- Six Seattle Pacific University trustees — including the interim president — breached fiduciary duty by placing their religious beliefs above their responsibility to steward the Christian institution when they preserved an anti-LGBTQ hiring policy, alleges a lawsuit filed Monday.
- A group of 16 current and former students, employees and alumni sued the trustees in King County Superior Court in Washington, alleging they formed a "rogue board" that rigged a May vote in order to to preserve the policy, which doesn't allow the institution to employ LGBTQ people who are in relationships with someone of the same sex. Now university leaders, employees and business partners are leaving, while the institution faces a budget deficit and falling enrollment, the lawsuit says.
- The plaintiffs seek damages to be paid to the university and to have the defendants removed from their positions. They're also asking for a court-appointed receiver to oversee the selection of replacement trustees and a new interim president.
Colleges with religious affiliations have been moving to the front of campus culture wars. Monday's lawsuit joins another high-profile court case that sits at the crossroads of anti-discrimination laws and religious colleges' policies about sexuality.
On Friday, the U.S. Supreme Court said Yeshiva University does not need to recognize an LGBTQ student club while the institution, historically affiliated with Orthodox Judaism, appeals a trial court's order saying it must allow the club in order to comply with New York City's human rights law.
A similar issue is at play in Washington, where the state supreme court has interpreted an anti-discrimination law as preventing religiously affiliated employers from withholding jobs from LGBTQ candidates seeking nonministerial positions. The lawsuit against Seattle Pacific references that case.
But the primary issue in the Seattle Pacific lawsuit is fiduciary duty — the idea that trustees must act to benefit institutions they oversee. Plaintiffs say trustees affiliated with the Free Methodist Church breached their fiduciary duty by pursuing the church's interests before those of the university as they sought to maintain the hiring policy over several tumultuous years.
Seattle Pacific expects employees to adhere to "lifestyle expectations" that include avoiding extramarital sexual activity, the lawsuit says. The policy is paired with an understanding that same-sex marriage is immoral, essentially denying employment to LGBTQ people, it says.
The policy has become an increasingly contentious issue in recent years.
The university's president, Daniel Martin, resigned at the beginning of April 2021, and trustees voted that same month to maintain the policy.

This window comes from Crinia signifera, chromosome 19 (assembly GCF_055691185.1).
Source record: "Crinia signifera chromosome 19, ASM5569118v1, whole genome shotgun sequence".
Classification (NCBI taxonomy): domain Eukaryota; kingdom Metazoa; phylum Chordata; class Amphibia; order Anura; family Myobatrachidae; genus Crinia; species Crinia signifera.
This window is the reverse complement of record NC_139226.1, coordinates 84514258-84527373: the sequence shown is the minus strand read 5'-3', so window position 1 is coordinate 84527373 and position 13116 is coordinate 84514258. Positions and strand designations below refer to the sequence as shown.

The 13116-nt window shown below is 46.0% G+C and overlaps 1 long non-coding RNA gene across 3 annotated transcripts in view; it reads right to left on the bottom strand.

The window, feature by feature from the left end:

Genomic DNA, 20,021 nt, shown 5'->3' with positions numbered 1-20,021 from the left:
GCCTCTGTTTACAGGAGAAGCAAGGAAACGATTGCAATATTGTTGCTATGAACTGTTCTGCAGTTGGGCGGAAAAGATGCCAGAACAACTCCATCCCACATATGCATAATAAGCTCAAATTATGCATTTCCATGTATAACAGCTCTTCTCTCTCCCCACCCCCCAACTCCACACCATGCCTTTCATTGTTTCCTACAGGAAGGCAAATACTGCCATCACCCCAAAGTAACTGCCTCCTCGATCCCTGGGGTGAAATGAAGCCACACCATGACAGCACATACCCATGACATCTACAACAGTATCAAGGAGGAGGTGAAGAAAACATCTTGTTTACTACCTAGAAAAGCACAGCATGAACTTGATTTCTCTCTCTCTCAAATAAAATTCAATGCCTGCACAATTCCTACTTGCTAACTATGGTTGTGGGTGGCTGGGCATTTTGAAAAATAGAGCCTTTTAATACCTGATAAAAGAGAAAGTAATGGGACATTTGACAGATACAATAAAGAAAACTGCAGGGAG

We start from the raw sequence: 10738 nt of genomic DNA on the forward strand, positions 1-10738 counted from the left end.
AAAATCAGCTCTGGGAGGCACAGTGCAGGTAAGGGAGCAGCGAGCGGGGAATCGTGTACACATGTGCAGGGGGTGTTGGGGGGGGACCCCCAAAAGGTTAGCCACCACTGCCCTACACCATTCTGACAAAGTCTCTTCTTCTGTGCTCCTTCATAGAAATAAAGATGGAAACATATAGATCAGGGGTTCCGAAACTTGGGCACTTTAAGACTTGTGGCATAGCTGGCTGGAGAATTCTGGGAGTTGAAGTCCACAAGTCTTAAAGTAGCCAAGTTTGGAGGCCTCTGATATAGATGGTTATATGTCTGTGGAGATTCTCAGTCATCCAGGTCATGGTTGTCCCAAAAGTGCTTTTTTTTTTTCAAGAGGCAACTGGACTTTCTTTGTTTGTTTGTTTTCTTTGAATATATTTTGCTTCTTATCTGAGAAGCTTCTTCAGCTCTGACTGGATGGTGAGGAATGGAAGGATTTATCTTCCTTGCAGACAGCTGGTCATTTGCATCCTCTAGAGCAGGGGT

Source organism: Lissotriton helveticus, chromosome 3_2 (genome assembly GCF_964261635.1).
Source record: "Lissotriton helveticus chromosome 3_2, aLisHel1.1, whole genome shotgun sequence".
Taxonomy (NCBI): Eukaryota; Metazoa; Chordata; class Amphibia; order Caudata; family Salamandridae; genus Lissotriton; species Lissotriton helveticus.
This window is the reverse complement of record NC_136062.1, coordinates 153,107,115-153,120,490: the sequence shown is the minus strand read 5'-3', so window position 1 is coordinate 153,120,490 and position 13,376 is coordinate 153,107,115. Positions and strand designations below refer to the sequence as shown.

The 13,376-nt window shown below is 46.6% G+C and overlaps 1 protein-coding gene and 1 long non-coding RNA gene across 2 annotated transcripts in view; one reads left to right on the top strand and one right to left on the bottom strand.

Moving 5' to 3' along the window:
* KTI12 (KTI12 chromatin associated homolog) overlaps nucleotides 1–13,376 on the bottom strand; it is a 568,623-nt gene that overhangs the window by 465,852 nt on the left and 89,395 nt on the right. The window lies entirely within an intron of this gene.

In response, more than 500 people signed a letter saying they would not donate to the university, according to the lawsuit. Seattle Pacific's faculty senate also passed a vote of no confidence in the board.
The issue would come up again for a vote, and the lawsuit says trustees maneuvered to make it harder for the board to end the employment policy.
This year, two Seattle Pacific board members presented a resolution to the Free Methodist Church's governing board under which the church will disaffiliate from associated educational institutions that permit "hiring of individuals living a lifestyle inconsistent with the FMC Book of Discipline's teachings on sexual purity," according to the lawsuit.
The resolution meant that any trustee votes on changing Seattle Pacific's hiring policy require a 75% supermajority to pass. That supermajority requirement applies to efforts to disaffiliate the university from the church.
The church passed the resolution, the lawsuit says. This May, trustees voted to keep the university's hiring policy.
The lawsuit accuses the trustees of using the university as a weapon in "the sectarian battles of the Free Methodist Church." One of the trustees it names as a defendant, Matthew Whitehead, is lead bishop for the church.
In June, Washington's attorney general began an inquiry into the university's employment practices. The university responded by suing the attorney general, alleging violations of its religious freedom.
Had the board members not acted as they did, the attorney general would not have investigated the university, the lawsuit argues.
The university has since faced protests. Students handed rainbow flags at graduation to interim president Pete Menjares — who is a trustee and defendant in the lawsuit — and held a lengthy sit-in this spring.
Fallout from the turmoil has affected the university's bottom line, the lawsuit alleges. It says Seattle Pacific faces a roughly $10 million deficit this year and plans to soon cut faculty headcount by more than 20%.
"Over the past five years, dozens of LGBTQ+ employees and job applicants have been terminated, pushed out, denied job offers or otherwise discriminated against because of their sexual orientation, gender identity, or gender expression," the lawsuit alleges. It also says seven trustees resigned from the 14-person board between March 2021 and the beginning of August this year.
A Seattle Pacific spokesperson said in a statement that the institution is aware of the lawsuit and "will respond in due course." The spokesperson also pointed to a board announcement of its decision in May, in which its chair, Cedric Davis, said the vote was in line with the university's mission, statement of faith, and ability to remain "in communion with its founding denomination."